I thank the Deputy First Minister for the prior sight of his statement.
Can the Deputy First Minister provide a categorical assurance that any local authority that was implementing the named person policy prior to what would have been statutory implementation on 31 August and which was acting under Scottish Government guidance was acting lawfully in terms of its data-sharing practices?
Secondly, notwithstanding the fact that the Scottish Government is not obliged to provide its legal advice, what evidence from the information commissioner and other advisers made the Scottish Government so sure at the time of the consideration of the Children and Young People (Scotland) Bill that the data-sharing aspect of the named person policy would be ruled compatible with article 8 of the ECHR, given that many legal experts, including the Faculty of Advocates, the Law Society of Scotland and Professor Norrie, and MSPs on the Education and Culture Committee raised serious concerns?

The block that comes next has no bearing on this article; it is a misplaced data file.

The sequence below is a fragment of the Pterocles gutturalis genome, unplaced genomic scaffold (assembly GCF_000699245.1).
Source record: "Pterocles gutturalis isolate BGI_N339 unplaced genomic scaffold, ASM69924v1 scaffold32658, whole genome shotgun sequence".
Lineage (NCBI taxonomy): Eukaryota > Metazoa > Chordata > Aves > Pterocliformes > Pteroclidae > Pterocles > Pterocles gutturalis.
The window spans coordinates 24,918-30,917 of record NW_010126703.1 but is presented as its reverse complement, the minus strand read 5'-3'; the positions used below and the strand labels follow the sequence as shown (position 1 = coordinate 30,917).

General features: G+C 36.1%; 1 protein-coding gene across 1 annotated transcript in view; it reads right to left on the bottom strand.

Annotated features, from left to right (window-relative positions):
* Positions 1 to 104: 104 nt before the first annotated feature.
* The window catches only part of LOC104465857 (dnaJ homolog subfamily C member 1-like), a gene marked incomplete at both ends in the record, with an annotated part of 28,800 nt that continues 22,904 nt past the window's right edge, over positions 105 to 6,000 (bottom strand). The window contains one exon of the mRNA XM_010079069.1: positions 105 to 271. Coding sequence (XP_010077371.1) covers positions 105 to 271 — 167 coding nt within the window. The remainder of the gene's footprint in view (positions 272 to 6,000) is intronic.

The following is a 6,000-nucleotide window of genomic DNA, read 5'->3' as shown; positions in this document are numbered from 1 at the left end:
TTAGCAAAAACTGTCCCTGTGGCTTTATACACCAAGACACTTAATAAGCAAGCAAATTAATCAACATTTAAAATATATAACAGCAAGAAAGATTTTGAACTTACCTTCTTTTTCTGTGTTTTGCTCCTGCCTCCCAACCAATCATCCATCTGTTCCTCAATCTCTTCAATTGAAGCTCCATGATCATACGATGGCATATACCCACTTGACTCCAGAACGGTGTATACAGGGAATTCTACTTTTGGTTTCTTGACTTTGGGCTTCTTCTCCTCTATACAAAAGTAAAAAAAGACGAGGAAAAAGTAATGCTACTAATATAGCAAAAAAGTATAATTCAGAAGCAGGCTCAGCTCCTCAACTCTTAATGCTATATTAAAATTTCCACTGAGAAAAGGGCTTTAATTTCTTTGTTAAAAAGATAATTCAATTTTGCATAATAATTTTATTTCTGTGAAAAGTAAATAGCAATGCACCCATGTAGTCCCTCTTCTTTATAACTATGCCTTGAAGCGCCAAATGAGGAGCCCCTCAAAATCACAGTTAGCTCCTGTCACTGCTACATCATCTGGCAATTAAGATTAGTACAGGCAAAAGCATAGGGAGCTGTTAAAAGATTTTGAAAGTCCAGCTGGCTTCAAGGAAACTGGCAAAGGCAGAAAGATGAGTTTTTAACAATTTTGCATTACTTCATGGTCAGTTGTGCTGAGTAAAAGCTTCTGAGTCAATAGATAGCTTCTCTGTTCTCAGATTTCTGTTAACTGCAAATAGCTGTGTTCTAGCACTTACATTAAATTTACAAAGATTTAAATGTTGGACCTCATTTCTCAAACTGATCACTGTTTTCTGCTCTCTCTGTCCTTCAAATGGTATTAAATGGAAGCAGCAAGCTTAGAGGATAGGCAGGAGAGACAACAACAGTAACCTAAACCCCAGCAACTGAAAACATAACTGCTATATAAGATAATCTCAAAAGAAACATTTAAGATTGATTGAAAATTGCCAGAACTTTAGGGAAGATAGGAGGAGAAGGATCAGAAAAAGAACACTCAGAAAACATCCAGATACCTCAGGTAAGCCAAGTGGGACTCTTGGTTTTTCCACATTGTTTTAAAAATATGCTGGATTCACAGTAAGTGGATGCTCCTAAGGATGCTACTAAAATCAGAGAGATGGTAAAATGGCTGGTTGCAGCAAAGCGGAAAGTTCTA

Thirdly, given that the Deputy First Minister is urging local authorities to proceed with developing the policy—which they cannot actually do because they do not know what it is—does he believe that the Scottish Government made a mistake by moving away from the term “welfare”, which is defined in statute, to the term “wellbeing”, which has no clear definition? As a result of that move, the possible threshold for intervention has been lowered from significant risk of harm to any minor concern about the child.
Finally, does the Deputy First Minister agree that the former convener of the Education and Culture Committee, when he was challenged by my colleague Alex Johnstone to define the term “wellbeing”, was entirely wrong when he said that that was “a ridiculous intervention” and that nobody knew what they were talking about?